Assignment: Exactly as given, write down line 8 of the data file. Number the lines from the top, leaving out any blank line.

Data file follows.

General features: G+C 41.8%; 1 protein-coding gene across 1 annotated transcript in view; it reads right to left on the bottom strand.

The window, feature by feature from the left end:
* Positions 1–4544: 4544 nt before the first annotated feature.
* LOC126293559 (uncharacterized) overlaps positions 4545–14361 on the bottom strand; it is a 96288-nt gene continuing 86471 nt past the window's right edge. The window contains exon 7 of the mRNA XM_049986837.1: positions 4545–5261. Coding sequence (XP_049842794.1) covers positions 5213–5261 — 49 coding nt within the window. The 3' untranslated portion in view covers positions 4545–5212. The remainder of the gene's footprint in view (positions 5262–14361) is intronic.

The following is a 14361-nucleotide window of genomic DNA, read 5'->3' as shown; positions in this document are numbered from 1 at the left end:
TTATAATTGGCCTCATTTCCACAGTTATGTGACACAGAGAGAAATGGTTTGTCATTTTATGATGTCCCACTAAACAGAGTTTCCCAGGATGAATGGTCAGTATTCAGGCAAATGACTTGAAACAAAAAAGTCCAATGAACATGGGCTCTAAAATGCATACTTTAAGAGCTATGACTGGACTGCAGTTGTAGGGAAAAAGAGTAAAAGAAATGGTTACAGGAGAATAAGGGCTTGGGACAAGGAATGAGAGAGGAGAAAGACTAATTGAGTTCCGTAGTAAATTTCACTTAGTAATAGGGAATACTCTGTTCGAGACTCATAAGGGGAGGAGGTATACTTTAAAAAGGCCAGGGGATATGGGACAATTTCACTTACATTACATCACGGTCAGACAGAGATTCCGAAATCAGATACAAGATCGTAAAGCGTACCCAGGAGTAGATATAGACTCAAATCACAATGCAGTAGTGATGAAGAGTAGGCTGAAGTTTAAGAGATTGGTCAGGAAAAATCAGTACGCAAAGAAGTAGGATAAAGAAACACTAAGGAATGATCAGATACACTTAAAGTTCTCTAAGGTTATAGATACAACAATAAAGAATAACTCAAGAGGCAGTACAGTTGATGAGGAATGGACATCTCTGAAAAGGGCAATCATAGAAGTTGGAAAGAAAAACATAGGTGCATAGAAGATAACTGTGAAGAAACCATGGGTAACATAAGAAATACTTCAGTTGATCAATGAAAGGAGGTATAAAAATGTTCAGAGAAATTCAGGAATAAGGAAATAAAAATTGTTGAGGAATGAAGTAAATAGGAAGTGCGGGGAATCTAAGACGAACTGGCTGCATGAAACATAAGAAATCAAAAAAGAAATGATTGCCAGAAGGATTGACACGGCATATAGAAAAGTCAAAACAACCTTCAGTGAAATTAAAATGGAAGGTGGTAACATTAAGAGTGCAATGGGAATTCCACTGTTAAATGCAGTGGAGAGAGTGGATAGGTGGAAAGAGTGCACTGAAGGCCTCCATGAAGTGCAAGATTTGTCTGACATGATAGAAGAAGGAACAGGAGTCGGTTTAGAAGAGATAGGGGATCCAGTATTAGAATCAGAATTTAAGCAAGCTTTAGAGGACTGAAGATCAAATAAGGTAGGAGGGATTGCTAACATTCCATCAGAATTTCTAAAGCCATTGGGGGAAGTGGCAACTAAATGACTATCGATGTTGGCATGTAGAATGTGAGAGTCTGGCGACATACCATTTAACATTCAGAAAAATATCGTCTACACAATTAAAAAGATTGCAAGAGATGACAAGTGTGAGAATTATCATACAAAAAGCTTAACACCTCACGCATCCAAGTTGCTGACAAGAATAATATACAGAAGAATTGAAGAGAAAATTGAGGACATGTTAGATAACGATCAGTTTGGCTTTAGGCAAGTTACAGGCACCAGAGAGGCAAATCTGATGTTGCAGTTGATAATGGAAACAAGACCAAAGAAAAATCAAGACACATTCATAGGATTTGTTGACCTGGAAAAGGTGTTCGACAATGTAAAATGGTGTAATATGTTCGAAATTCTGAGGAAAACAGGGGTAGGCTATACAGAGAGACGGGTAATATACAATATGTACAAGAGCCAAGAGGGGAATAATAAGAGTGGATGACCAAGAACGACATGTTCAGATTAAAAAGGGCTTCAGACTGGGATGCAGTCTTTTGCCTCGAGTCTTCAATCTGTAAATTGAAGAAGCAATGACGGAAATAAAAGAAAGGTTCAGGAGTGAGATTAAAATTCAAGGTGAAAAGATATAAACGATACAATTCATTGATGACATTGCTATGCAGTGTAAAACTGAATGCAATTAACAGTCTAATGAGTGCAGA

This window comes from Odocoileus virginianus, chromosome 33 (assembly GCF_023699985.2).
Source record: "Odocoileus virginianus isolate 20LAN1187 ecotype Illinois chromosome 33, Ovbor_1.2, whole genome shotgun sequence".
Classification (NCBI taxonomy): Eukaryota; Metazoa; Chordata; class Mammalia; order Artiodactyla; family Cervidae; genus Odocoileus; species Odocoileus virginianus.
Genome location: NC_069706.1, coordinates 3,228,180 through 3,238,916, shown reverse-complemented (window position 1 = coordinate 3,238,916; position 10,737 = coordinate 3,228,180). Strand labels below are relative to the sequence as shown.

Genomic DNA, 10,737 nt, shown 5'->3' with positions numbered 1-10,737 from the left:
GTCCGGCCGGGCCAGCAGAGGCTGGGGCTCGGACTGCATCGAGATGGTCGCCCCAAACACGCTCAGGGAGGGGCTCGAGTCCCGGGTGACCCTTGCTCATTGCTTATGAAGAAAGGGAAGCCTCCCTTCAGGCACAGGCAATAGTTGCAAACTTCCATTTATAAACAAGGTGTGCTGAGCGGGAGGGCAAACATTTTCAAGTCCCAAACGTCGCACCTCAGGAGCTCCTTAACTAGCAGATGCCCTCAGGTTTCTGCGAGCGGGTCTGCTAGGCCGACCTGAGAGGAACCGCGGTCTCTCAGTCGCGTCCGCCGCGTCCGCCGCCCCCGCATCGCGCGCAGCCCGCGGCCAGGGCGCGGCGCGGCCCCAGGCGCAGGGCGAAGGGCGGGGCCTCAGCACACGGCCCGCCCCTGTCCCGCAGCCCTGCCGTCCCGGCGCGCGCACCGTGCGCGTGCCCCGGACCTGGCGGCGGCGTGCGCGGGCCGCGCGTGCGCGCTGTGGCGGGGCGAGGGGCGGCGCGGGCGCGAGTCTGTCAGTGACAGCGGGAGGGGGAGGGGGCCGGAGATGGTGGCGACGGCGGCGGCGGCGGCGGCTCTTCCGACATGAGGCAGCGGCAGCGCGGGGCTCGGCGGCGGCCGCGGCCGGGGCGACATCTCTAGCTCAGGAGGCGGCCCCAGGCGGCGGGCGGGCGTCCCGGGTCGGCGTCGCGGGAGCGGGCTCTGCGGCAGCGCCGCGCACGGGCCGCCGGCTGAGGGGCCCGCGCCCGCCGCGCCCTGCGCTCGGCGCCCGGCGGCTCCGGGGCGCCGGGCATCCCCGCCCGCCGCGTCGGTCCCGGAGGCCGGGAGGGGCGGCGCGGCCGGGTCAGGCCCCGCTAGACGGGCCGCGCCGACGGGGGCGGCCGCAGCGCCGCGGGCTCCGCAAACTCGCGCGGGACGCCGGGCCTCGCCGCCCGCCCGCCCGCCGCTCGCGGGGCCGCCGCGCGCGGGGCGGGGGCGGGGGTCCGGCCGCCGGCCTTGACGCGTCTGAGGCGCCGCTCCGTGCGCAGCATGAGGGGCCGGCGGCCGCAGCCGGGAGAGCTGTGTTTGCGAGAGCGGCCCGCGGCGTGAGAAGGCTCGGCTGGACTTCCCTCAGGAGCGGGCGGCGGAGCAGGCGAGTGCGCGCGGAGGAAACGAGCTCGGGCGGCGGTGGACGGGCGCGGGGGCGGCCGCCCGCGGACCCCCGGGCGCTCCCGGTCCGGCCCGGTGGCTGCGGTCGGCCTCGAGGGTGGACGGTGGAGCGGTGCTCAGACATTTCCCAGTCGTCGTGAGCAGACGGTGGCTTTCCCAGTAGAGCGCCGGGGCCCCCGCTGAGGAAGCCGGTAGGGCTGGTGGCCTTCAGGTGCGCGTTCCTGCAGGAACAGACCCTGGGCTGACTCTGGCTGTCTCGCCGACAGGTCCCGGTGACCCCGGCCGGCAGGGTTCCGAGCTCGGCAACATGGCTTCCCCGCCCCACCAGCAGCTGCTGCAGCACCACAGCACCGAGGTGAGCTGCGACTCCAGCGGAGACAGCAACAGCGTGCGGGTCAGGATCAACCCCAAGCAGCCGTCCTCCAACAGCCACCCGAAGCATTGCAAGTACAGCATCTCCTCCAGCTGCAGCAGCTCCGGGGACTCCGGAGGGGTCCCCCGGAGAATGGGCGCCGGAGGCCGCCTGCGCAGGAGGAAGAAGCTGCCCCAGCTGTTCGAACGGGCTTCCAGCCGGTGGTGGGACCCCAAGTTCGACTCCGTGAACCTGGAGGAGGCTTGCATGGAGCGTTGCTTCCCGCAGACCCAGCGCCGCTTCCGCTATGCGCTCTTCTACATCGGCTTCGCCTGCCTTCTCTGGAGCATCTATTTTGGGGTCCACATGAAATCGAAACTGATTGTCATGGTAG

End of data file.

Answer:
Source record: "Odocoileus virginianus isolate 20LAN1187 ecotype Illinois chromosome 33, Ovbor_1.2, whole genome shotgun sequence".